Hong Kong Enterprise introduces Ultrasound-guided percutaneous biopsy simulation system for the Beijing 301 Hospital







Recently, many companies involved in intellectual property trade to upgrade their businesses. One of the examples includes a life science company in Hong Kong introducing researches from different universities, and launching the Ultrasound-guided percutaneous biopsy simulation system. The simulation system provides a more precise medical training for different surgeries. Relevant products have been used by the Beijing 301 Hospital and the Prince of Wales Hospital in Hong Kong.



Started business in 2011, Dracaena LifeTech is a software technology company focused on research, development and manufacturing medical simulated solutions and products based on computer-based virtual reality. The company's technology can effectively reduce the risks of patients’ under the learning process of traditional medicine practice, and improve cost-effectiveness in the clinical training process.


Dracaena LifeTech technical director said the company's flagship product iSonoSim is a simulator used to practice skills of using needle under ultrasound image guidance. It provides an objective list of operating parameters for each exercise with a comprehensive and detailed evaluation, so doctors would have a better grasp of clinical skills after practicing with the simulator.


"Without such simulator, doctors use real person or plastic doll for training. The simulator’s contact surface is very close to real person which helps improving the safety standards. The simulators have now been used by Beijing 301 Hospital and Prince of Wales Hospital in Hong Kong."


The core software of iSonoSim is adopted through intellectual property trading with local universities. Tsui stated that he was a student of that university, and he participated in the project development. When he realized that there is an opportunity to commercialize the technology, he asked for university’s permission to license the technology to conduct his own business. He then further developed the technology into Ultrasound-guided percutaneous biopsy simulation product. This technology can also be applied to other non-ultrasound simulation system, for example virtual acupuncture training system, and explore a whole new market of medical simulation system. “We expect that one or two products that are based on existing intellectual property can be launched early next year. It will provide training for different ultrasound procedures including amniocentesis and thyroid access.”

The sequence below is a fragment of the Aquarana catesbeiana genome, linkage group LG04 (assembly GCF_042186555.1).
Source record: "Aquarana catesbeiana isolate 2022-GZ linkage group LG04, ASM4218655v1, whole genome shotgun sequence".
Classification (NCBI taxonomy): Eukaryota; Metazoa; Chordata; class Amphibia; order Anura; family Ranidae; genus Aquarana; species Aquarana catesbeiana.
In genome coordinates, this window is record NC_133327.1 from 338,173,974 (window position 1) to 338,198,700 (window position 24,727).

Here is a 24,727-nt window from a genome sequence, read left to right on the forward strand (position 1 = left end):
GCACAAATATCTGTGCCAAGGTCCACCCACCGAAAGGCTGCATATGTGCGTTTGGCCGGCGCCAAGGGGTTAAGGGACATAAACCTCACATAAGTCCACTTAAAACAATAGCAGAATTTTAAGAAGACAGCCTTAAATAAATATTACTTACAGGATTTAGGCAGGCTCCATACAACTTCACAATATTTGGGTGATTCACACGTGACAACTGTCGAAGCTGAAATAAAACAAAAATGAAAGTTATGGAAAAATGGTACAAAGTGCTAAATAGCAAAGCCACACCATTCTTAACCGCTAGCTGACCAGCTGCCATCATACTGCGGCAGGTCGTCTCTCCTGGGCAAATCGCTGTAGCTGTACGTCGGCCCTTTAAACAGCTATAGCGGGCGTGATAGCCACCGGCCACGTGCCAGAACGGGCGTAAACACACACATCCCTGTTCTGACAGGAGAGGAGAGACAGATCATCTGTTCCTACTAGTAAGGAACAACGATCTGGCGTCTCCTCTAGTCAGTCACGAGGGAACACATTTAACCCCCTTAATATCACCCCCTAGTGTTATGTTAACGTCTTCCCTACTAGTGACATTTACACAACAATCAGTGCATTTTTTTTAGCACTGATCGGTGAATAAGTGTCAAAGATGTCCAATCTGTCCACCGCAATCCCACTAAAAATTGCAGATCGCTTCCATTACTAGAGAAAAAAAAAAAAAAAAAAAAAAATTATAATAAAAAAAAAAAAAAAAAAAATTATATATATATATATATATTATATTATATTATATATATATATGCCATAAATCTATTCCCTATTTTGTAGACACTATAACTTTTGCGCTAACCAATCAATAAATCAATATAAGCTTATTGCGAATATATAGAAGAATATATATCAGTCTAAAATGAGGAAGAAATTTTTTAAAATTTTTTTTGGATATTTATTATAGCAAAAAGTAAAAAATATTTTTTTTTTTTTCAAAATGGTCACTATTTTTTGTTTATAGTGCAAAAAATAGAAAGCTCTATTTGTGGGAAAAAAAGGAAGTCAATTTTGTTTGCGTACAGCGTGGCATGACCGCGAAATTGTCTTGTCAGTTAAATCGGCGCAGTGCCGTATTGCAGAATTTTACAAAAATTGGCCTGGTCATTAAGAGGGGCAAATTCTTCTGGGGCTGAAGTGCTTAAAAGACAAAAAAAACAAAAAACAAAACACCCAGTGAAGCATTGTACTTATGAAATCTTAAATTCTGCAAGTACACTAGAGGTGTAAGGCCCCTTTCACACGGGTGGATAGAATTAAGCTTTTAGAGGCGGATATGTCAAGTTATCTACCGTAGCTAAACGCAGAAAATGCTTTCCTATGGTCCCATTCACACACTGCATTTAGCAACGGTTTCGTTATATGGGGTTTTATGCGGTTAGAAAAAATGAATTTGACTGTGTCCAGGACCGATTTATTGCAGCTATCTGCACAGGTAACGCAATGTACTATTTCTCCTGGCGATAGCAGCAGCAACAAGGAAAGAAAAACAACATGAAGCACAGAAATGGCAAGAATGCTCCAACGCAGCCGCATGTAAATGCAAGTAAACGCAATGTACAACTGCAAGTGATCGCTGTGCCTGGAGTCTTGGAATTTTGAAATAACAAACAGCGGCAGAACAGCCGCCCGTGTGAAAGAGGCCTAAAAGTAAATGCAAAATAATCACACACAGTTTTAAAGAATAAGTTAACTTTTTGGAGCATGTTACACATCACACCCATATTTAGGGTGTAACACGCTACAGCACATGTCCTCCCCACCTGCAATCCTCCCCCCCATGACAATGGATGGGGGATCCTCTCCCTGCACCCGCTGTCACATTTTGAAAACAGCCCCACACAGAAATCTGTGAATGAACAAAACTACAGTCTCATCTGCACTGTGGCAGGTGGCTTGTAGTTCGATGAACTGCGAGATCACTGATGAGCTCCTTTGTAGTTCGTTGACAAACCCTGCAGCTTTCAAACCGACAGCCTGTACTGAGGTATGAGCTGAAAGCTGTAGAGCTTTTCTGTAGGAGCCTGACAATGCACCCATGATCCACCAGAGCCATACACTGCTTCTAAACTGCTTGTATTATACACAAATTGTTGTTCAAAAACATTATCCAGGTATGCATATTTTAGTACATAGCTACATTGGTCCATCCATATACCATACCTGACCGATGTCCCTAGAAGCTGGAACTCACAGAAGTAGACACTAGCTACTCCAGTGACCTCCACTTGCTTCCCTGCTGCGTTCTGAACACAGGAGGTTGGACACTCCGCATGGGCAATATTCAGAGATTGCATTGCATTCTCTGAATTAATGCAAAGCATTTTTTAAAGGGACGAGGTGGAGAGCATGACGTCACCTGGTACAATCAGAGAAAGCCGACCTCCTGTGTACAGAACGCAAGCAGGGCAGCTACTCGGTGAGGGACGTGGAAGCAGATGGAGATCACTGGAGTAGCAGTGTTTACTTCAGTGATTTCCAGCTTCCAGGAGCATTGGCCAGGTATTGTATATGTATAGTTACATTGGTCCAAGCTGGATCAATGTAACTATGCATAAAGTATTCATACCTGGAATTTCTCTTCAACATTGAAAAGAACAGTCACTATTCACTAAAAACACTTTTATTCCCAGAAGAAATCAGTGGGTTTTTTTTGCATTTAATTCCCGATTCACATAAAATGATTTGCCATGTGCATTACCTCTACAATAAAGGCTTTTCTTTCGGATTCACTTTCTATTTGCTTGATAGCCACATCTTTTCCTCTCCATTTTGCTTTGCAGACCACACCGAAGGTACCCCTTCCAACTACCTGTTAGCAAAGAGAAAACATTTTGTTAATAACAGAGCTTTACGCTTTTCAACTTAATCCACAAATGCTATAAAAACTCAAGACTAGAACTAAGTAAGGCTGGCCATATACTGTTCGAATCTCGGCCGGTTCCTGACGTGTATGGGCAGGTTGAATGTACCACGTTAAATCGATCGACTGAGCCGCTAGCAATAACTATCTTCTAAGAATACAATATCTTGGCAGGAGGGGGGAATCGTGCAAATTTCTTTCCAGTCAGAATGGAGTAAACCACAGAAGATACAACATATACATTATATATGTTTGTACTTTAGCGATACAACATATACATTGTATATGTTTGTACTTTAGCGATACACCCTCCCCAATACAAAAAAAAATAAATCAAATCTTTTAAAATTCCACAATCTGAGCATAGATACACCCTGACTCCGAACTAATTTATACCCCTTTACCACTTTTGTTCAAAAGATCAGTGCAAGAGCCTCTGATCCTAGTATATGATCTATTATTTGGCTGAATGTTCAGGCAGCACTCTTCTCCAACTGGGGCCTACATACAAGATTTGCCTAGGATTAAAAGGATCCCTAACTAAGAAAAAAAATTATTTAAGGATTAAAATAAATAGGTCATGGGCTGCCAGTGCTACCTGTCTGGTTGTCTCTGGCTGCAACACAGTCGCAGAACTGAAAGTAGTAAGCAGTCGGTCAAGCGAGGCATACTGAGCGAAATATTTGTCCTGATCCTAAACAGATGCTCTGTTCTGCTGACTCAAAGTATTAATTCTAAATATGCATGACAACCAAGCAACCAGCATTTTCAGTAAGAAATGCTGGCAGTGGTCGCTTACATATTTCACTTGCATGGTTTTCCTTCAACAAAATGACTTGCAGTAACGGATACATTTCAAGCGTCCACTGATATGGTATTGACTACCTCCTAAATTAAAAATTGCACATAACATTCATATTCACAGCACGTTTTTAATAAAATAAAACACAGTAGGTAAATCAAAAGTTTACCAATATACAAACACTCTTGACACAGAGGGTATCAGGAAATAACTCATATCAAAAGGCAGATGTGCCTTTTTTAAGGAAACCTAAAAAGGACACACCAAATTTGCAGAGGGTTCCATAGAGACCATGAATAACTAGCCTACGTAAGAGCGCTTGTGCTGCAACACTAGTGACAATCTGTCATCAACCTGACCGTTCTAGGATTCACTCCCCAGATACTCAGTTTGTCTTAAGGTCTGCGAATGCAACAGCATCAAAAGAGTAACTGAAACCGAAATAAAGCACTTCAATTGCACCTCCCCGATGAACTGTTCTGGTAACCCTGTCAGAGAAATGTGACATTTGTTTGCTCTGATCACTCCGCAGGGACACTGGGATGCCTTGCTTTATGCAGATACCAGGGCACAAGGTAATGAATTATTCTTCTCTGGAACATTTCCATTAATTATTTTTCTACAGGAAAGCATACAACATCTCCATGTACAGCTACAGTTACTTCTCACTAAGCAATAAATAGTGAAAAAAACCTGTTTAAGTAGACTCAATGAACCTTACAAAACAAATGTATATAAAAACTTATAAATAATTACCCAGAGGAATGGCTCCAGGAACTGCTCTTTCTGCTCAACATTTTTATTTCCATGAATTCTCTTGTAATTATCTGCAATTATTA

He disclosed that the iSonoSim is priced from HKD500,000 to HKD1,000,000 dollars, depending on the number of systems and the complexity of application software contained in the iSonoSim. The company attends different seminars or medical conference in Singapore, Malaysia and Taiwan to further explore the overseas markets through intermediaries. In addition, the company also participates in various exhibitions including the Hong Kong International Medical Devices and Supplies Fair organised by HKTDC. It helps the company to attract interested distributors from Southeast Asia and South America, paving the way for entering into overseas markets.